Winners aren’t losers, or are they?

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By Chris Combs

Dominating media in general and gaining more nightly news coverage than all of the Democratic campaigns combined, presidential candidate and media celebrity Donald Trump has taken social media and news outlets by storm since the beginning of the election cycle.  This expansive attention is due in large part to Trump’s unique no-holds-barred communication style, including incendiary proposals in his approach to critical issues in the political sphere, especially his stance on immigration.  

His views and comments have had a significant impact on young and old, as evidenced by a book written and recited on Jimmy Kimmel live. The Dr. Seuss-styled book, entitled Winners aren’t Losers, satirizes some of Trump’s more grandiloquent ideas with a comical ere.

The focal point of the book states “Winners aren’t losers. They’re winners like me [Trump].” However, despite its comical-sounding nature, Kimmel’s book touches upon some perceived flaws within Trump’s plan. If Trump were to win the election and be a so-called “winner” in reference to the Dr. Seuss-themed book, his radical approach to immigration would prevent migration of all Muslim immigrants–legal and illegal– to the US.  But that begs the question, if Trump were to win, it might be a success for himself, but would it really be a win for our nation? It is likely that his approach would result in the marginalization of American-Muslims and of all immigrants.  

“Until we are able to determine and understand this problem and the dangerous threat it poses, our country cannot be the victims of horrendous attacks by people that believe only in Jihad and have no sense of reason or respect for human life,” Trump said.  According to Yahoo News, Trump would consider requiring Muslims to register with a government database and carry special identification papers.

In addition, Trump wants to increase the restrictions on immigration from Mexico by building a wall to keep out Mexicans and other migrants from the South. Banning of immigration, however, runs counter to our tradition as a nation.  The United States was built through immigration, and it is diversity that makes us stronger. One of the fundamental values that differentiates America is printed on every coin–the words “E Pluribus Unum,” meaning “From Many, One.” We don’t care where you are from, the color of your skin, whether you are rich or poor, or who your parents are; if you come to the U.S. and adopt our values, you are an American.

Politics aside, it is a biological fact that diversity is conducive to the success of species, thereby making them stronger. In fact, Loyola AP Biology and Chemistry teacher Ms. Kimberly Simon said, “In populations with higher genetic diversity, there exists more diversity in the gene pool and the possible introduction of new alleles into a given population.  With increased variation in a population, it can lead to an individual possessing alleles that are better suited for a particular environment.  Then, over time, those individuals that are better suited to the environment are more likely to survive and reproduce.”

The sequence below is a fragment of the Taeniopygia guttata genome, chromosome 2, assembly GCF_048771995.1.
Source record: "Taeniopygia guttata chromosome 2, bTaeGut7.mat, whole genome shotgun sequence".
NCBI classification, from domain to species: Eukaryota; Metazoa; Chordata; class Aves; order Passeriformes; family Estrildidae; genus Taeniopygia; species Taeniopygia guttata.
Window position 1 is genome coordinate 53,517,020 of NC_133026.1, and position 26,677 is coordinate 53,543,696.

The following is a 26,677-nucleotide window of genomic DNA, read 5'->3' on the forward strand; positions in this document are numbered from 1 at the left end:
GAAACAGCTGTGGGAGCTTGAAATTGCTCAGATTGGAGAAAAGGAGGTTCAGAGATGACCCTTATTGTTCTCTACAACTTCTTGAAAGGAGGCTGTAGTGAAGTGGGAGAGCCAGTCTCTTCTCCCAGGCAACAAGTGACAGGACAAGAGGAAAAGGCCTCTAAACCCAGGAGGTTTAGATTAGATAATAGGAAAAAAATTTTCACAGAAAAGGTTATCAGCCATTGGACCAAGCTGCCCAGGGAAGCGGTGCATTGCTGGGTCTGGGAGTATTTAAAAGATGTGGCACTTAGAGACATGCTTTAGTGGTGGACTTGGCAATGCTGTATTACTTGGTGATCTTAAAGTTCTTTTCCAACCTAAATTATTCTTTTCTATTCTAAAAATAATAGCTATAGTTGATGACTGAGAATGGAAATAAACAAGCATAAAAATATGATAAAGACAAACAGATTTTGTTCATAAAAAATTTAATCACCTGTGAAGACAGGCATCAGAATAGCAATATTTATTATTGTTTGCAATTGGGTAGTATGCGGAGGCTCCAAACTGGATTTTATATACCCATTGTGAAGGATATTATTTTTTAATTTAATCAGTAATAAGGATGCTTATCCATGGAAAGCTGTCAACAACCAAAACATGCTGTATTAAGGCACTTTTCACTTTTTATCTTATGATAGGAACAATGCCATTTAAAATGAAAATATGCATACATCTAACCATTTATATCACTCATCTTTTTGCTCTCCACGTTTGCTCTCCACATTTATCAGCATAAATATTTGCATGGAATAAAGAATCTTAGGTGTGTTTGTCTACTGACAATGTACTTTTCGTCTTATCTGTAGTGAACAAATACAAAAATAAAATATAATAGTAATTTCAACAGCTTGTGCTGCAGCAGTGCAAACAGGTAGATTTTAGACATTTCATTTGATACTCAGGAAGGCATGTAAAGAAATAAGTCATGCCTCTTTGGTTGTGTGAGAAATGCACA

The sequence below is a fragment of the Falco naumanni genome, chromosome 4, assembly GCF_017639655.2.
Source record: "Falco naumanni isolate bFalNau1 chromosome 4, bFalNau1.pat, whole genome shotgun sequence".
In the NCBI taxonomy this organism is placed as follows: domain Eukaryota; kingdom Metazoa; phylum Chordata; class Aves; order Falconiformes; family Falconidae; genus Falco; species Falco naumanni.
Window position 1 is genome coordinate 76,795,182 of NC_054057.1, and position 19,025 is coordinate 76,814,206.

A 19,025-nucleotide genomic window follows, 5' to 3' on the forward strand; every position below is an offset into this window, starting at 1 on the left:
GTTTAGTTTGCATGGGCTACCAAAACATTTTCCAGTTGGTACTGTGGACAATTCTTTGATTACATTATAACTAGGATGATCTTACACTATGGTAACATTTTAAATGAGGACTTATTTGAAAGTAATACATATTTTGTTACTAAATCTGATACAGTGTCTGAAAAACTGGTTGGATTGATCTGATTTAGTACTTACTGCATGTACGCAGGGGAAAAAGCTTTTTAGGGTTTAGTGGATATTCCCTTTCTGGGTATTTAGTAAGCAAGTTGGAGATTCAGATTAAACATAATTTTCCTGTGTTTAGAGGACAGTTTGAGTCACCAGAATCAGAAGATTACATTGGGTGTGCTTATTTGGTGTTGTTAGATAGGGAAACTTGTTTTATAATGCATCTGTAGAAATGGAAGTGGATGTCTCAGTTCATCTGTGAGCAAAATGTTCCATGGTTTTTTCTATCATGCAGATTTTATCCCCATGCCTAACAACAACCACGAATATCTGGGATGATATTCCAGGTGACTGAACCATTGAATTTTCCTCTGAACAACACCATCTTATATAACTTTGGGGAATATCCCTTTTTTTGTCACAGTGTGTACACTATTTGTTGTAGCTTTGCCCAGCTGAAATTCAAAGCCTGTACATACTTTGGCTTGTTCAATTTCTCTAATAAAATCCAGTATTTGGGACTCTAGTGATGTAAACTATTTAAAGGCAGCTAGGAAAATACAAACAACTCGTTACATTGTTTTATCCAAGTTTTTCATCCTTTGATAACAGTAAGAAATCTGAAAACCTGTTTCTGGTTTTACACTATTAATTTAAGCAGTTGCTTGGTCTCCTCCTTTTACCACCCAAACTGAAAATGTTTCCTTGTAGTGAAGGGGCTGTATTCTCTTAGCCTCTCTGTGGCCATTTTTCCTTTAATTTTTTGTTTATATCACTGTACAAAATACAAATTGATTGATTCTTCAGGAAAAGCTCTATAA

American diversity is arguably the most unifying quality of our nation, giving us a unique identity dating back to the Declaration of Independence. Ellis Island, New York, serving as the largest immigrant inspection station in 1892, dons the words on the Statue of Liberty, “Give me your tired, your poor, your huddled masses yearning to breath free.”  That wording served a critical purpose in welcoming all immigrants and inculcating these new citizens into our way of life, for it is estimated that close to 40 percent of all current U.S. citizens can trace at least one of their ancestors to Ellis Island.

Even Loyola High School is a contemporary example of diversity and its many benefits at play. Loyola is recognized as one of the leading high schools in Southern California where Cubs converge from a wide range of neighborhoods and backgrounds in a shared purpose of being “Men for Others.” This diversity is not a new phenomenon; from 2005 to the present, Loyola has maintained a balanced ethnic population of Cubs, having approximately half of students classified as caucasian and half as originating from other backgrounds.  It is this diverse environment at Loyola that has molded our school into the successful institution that it is today.

In conclusion, our country faces many threats and challenges, to be sure, but in addressing these issues, we must ensure that we don’t lose track of diversity–the essence of what it means to be truly American.

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